The press will mount a challenge against a court's decision to grant a South Derry man facing motoring and public order charges, anonymity.
The accused, who is in his 30s, was granted the order because of alleged mental health issues, even though he did not appear in court and no medical evidence was supplied to support his claims.
He cannot be identified after a judge at Dungannon Magistrates Court acceded to a defence request for anonymity, mounted in his client’s absence. It is one of the latest in an ever-increasing surge in the granting of such orders for defendants who claim publishing their identity in relation to alleged criminality is detrimental to their mental health, and citing human rights legislation.
Press have consistently argued, while it is an accepted fact many persons coming before the courts are suffering from some form of mental health issue, a section are being treated differently to others, through the granting of anonymity. It isn’t a uniform practice, but varies widely, as some courts and judiciary approach the applications differently.
It is an acknowledged requirement under open justice principles, to publish the name and address of a defendant charged in court, unless there are very particular, specific reasons, which must be supported with appropriate evidence.
Despite the recent publication of updated guidance on procedures in all criminal courts ahead of seeking reporting restrictions or anonymity orders alongside specific training for judiciary just last month, the defence failed to put press on notice ahead of the application, even though the accused’s name, age, address and charges were available and publishable for a full week before the case came to court.
The court also failed to advise press what was permitted to be published within the terms of the anonymity order, even though that too is a requirement and it was several days before this was clarified. That in turn impacted on contemporaneous coverage and reporting of the case.
The case in question alleges the defendant drove after consuming excess alcohol, failed to provide a breath specimen and used disorderly behaviour. All matters relate to an incident on the afternoon of September 21, in Moneymore.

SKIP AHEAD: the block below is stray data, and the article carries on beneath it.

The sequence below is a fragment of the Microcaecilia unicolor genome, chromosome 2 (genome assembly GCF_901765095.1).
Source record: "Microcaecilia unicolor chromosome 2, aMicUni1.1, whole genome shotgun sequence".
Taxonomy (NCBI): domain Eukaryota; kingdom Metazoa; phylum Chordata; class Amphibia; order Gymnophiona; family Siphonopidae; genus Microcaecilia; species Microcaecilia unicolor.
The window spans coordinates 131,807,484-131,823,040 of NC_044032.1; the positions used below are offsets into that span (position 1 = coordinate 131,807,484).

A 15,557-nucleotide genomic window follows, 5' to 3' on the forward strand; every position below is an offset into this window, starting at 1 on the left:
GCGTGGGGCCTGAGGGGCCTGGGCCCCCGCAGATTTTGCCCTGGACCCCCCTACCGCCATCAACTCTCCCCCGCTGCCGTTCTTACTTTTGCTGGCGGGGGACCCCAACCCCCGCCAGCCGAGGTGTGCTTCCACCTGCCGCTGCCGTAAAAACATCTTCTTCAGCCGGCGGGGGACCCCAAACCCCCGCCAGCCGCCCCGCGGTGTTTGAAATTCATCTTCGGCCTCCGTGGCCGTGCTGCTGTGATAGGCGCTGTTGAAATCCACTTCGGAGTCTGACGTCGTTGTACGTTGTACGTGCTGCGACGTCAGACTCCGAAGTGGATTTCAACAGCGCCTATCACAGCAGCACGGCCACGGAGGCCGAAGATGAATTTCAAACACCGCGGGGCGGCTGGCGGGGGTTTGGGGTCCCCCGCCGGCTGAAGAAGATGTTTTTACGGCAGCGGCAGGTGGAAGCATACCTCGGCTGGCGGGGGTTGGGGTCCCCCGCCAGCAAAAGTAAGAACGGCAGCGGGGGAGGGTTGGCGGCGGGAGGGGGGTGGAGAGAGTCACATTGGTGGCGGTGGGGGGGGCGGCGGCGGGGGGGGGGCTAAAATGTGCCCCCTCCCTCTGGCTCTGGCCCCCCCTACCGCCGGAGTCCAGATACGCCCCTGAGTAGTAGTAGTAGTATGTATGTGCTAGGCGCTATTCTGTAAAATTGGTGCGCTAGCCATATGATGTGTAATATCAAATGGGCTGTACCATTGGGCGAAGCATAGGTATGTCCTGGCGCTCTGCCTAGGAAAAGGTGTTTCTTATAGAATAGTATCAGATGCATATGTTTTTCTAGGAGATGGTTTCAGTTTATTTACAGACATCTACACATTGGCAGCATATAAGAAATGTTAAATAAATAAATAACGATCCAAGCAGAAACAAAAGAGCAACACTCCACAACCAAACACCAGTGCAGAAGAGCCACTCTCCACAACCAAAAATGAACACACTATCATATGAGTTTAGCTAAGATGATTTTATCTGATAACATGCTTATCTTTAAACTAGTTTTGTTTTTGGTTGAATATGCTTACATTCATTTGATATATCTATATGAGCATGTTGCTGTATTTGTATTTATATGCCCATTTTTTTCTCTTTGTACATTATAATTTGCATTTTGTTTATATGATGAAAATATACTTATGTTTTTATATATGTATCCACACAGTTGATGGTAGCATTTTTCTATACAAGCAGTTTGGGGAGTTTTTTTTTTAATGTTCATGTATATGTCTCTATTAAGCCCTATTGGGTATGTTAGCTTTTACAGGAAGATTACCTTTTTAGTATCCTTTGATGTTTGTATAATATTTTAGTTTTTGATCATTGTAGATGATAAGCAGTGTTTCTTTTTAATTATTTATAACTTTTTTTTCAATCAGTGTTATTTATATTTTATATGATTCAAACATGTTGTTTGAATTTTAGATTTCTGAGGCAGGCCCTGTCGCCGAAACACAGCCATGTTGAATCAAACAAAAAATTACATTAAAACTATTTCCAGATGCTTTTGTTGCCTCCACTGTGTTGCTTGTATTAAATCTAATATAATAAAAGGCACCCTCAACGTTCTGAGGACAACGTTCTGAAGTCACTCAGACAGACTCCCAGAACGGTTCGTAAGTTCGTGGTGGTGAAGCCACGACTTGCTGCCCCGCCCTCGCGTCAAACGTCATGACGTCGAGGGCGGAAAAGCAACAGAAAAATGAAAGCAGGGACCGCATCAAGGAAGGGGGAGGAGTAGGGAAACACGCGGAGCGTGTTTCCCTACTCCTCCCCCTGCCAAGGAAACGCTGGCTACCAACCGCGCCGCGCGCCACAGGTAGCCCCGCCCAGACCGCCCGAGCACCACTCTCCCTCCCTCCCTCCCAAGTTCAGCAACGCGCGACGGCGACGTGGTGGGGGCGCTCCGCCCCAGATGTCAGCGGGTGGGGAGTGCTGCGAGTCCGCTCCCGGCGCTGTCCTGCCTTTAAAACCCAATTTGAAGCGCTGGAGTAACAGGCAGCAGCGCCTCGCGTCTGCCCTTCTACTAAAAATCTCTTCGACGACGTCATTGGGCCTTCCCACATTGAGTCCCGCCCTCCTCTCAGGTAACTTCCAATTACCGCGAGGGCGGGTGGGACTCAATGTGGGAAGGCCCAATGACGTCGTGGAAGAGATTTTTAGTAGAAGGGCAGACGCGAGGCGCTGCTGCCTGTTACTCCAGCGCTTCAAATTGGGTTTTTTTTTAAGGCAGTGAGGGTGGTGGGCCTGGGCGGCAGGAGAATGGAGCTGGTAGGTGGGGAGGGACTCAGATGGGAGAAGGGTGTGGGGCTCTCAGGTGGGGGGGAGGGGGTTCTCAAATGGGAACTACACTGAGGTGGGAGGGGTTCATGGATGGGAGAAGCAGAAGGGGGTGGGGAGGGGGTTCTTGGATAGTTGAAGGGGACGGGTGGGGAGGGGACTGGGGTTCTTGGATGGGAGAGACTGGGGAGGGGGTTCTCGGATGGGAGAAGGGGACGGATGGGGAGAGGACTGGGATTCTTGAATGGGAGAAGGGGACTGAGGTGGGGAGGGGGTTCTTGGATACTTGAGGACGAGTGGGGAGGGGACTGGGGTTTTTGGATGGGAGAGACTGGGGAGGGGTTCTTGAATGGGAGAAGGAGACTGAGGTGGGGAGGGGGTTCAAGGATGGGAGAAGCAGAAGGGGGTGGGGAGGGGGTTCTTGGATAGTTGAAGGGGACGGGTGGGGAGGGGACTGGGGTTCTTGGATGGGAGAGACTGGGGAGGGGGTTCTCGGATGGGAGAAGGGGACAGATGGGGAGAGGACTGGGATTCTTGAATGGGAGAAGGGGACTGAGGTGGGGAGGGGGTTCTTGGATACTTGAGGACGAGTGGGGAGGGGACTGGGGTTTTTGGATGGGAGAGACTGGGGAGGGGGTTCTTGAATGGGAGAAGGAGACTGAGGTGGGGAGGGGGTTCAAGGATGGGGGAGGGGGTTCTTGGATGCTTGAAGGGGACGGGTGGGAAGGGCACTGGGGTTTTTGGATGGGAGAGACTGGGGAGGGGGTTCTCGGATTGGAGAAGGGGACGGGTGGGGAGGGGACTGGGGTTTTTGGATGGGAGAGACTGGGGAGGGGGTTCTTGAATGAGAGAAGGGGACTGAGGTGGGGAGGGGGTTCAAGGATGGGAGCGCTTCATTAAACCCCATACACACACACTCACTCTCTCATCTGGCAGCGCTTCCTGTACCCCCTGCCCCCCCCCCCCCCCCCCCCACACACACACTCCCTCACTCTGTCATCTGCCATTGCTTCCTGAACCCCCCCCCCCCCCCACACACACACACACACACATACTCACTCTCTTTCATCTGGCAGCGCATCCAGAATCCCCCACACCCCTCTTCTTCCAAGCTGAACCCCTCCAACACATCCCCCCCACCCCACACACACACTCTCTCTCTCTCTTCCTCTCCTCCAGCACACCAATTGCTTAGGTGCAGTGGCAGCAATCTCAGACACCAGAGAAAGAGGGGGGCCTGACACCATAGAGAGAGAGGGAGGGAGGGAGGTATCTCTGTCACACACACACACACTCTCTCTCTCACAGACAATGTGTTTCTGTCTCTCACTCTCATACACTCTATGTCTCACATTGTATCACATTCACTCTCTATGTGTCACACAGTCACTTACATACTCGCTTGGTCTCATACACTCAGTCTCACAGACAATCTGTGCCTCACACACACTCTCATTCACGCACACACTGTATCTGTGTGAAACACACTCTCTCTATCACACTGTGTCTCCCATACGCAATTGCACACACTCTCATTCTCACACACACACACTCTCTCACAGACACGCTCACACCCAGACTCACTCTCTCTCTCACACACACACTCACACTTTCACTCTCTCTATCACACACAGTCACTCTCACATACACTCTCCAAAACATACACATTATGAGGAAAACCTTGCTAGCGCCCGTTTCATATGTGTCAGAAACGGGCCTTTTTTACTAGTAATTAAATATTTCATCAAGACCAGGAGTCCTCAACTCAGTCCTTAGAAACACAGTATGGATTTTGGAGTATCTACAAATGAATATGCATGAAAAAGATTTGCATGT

A defending lawyer pointed out his client was not present in court as he was, “seeing his GP”.
A police officer formally connected all charges to the accused in his absence.
By way of explanation in seeking anonymity the defence said, “It’s complicated. He has mental health issues.” No medical evidence was submitted or the issues in question elaborated on.
Going by the dates, it is clear the first scheduled court appearance was three months after the alleged incident. The defendant would have had at least 28 days prior to his first appearance and formal connection by police in court.
Under these circumstances, he would have been released on bail following arrest to appear in person at court. The intervening period was ample time to obtain medical evidence in support of any alleged illness, instead of attending with his doctor on the same day he was due in court, as per bail terms.
Press attempts to contact the defence lawyers, in an effort to ascertain if there may be grounds for anonymity, were ignored and the overall handling of the matter was reported to the Lord Chief Justice.
The judge, having agreed to ban publication of the accused's identity, did note this will be reviewed on the next occasion when press intend to mount a challenge on the grounds of open justice principles and citing procedural failings.
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